Finding Hidden Light

DSC04645Even when I take a break from news and social media, I’m still immersed in the realities of the world, just by walking around my neighborhood.

This picture was taken on a chilly late October afternoon. I wasn’t able to ascertain if the two people sleeping on a grating were migrants or crack addicts, but I was struck by the fact that a kind soul had left them fresh bread and fruit. This is a constant in my area: people’s concern for the less fortunate, even when it’s challenging.

At a local town hall meeting this fall to address the consequences of drug trafficking on our streets, local residents and shop owners were concerned about being accosted by hostile beggars,  dealers occupying their entrances and parking facilities, addicts lighting up crack pipes along the sidewalks in broad daylight, sleeping in our hallways and using them for toilets, the effect on businesses and children walking to and from school in this atmosphere… but also worried about these human beings and their welfare. Police and town council members were present at the meeting, but also associations creating safe houses for poly-addicts to get sterile syringes, spend the night indoors, get medical attention and a chance at starting over. Amazing. The police explained that by law, addiction is considered an illness and when someone is picked up for drug trafficking, they are given shelter and counseling by the court system…

In this vein, here’s a quote from an interview with Rachel Naomi Remen, a story told to her by her grandfather:

“This is the story of the birthday of the world. In the beginning, there was only the holy darkness, the Ein Sof, the source of life. Then, in the course of history, at a moment in time, this world, the world of a thousand thousand things, emerged from the heart of the holy darkness as a great ray of light. And then, perhaps because this is a Jewish story, there was an accident. [laughs] And the vessels containing the light of the world, the wholeness of the world, broke. And the wholeness in the world, the light of the world, was scattered into a thousand thousand fragments of light. And they fell into all events and all people, where they remain deeply hidden until this very day.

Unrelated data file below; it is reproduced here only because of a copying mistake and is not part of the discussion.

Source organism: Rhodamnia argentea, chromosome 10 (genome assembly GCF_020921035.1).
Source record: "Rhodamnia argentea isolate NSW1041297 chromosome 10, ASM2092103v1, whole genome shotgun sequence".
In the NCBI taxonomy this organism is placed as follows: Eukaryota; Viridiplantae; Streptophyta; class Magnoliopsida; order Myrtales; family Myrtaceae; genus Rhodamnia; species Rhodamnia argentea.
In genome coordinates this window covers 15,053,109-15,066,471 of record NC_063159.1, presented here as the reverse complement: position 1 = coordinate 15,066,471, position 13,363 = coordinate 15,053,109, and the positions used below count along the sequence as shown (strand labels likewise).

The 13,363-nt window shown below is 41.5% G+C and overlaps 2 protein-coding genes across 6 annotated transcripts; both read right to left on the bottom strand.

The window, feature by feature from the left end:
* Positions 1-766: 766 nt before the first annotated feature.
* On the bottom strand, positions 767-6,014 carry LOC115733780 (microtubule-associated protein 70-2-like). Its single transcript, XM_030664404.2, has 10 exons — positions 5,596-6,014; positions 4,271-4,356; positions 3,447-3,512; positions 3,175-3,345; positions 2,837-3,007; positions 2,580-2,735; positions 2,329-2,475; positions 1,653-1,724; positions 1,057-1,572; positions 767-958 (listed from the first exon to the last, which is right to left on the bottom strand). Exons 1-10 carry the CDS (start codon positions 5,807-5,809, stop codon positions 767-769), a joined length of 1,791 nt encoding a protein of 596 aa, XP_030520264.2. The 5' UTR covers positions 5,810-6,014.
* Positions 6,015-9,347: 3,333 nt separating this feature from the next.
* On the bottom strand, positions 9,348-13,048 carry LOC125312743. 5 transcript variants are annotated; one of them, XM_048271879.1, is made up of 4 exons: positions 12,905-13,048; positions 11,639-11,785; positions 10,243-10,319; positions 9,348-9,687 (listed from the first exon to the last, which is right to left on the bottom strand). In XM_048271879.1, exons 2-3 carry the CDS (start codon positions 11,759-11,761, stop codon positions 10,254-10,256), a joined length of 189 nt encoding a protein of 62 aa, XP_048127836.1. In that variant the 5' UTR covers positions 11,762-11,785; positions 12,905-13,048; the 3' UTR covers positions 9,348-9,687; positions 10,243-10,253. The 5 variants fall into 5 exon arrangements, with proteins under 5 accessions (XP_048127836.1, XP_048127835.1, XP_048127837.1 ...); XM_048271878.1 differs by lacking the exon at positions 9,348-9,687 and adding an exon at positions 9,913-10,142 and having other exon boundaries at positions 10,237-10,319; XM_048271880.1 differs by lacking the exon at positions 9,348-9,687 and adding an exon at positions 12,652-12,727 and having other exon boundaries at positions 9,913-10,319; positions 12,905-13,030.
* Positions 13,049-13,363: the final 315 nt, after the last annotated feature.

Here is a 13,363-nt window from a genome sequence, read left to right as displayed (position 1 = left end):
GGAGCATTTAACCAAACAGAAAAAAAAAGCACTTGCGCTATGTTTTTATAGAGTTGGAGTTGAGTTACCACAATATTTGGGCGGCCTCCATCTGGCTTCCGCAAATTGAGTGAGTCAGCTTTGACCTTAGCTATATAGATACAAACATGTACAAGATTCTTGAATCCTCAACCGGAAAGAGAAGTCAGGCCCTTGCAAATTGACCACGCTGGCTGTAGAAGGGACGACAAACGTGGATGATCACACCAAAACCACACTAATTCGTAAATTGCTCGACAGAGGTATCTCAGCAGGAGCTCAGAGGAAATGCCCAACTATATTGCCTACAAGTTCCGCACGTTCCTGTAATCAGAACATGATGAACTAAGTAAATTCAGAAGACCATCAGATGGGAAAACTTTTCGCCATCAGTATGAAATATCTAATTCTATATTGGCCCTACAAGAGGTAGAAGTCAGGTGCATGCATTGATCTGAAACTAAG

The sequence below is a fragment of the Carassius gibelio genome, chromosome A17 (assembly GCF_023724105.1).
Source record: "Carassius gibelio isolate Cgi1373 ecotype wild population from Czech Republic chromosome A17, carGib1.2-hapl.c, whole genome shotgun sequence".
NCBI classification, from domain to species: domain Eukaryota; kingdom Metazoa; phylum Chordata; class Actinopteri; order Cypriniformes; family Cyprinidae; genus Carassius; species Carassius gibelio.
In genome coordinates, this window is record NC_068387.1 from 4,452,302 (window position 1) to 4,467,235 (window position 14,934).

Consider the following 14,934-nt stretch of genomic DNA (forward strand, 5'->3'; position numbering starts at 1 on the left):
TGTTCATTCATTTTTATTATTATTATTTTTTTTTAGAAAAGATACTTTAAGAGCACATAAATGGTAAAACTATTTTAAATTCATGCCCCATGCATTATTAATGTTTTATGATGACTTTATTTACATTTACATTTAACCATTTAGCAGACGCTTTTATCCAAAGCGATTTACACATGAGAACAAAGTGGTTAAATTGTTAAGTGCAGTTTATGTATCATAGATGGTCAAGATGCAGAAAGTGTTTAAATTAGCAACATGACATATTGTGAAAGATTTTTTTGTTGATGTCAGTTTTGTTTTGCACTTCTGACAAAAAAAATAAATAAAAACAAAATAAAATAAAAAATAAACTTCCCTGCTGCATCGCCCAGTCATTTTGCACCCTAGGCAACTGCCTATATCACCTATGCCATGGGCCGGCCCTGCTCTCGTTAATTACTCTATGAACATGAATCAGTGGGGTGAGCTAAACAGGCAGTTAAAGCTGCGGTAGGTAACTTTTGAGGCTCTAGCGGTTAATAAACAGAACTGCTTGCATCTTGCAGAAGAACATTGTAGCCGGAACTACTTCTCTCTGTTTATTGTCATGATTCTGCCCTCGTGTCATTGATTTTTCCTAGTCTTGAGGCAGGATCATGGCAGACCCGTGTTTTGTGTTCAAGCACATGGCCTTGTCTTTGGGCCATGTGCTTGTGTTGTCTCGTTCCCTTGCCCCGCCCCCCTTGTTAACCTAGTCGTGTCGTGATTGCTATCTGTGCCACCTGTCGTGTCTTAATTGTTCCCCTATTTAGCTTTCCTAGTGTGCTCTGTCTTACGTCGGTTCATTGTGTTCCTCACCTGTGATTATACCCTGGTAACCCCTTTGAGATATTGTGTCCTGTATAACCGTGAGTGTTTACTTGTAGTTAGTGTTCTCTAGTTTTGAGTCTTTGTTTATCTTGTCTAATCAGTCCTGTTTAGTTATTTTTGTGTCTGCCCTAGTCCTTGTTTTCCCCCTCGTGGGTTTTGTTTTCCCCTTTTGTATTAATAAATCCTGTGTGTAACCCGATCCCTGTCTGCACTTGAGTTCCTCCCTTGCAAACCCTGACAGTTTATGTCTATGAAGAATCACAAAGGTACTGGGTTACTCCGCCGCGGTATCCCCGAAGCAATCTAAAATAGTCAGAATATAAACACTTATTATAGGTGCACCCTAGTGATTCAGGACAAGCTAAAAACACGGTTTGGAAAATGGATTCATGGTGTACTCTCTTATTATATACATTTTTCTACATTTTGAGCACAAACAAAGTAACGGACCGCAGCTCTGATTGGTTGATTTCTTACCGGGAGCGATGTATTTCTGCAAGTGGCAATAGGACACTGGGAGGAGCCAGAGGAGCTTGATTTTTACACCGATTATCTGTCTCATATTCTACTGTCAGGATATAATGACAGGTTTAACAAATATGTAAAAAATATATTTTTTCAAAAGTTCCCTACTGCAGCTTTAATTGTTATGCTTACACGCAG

Now, according to my grandfather, the whole human race is a response to this accident. We are here because we are born with the capacity to find the hidden light in all events and all people; to lift it up and make it visible once again and, thereby, to restore the inate wholeness of the world. This is a very important story for our times — that we heal the world one heart at a time. This task is called “tikkun olam” in Hebrew, “restoring the world.”  

http://onbeing.org/programs/rachel-naomi-remen-the-difference-between-fixing-and-healing-nov2018/

Always looking for hidden light…

xxxxxx Aliss

Happy Thanksgiving from Paris

A favorite shot of Pavillon des Canaux, Paris 19…dsc03044

There is much to be thankful for:

“Gratitude to Mother Earth, sailing through night and day–
and to her soil: rich, rare and sweet
in our minds so be it.
 
Gratitude to Plants, the sun-facing light-changing leaf
and fine root hairs: standing still through wind 
and rain; their dance is in the flowing spiral grain
in our minds so be it.
 
Gratitude to Air, bearing the soaring Swift and the silent
Owl at dawn. Breath of our song
clear spirit breeze
in our minds so be it.
 
Gratitude to Wild Beings, our brothers, teaching secrets,
freedoms and ways; who share with us their milk;
self- complete, brave, and aware
in our minds so be it.
 
Gratitude to Water: clouds, lakes, rivers, glaciers;
holding or releasing; streaming through all
all bodies salty seas
in our minds so be it.
 
Gratitude to the Sun: blinding pulsing light through 
trunks of trees, through mists, warming caves where
bears and snakes sleep–he who wakes us–
in our minds so be it.
 
Gratitude to the Great Sky
who holds billions of stars–and goes yet beyond that–
beyond all powers, and thoughts
and yet is within us–
Grandfather Space
The Mind is his Wife.
 
so be it.”
 
(after a Mohawk prayer)
– by Gary Snyder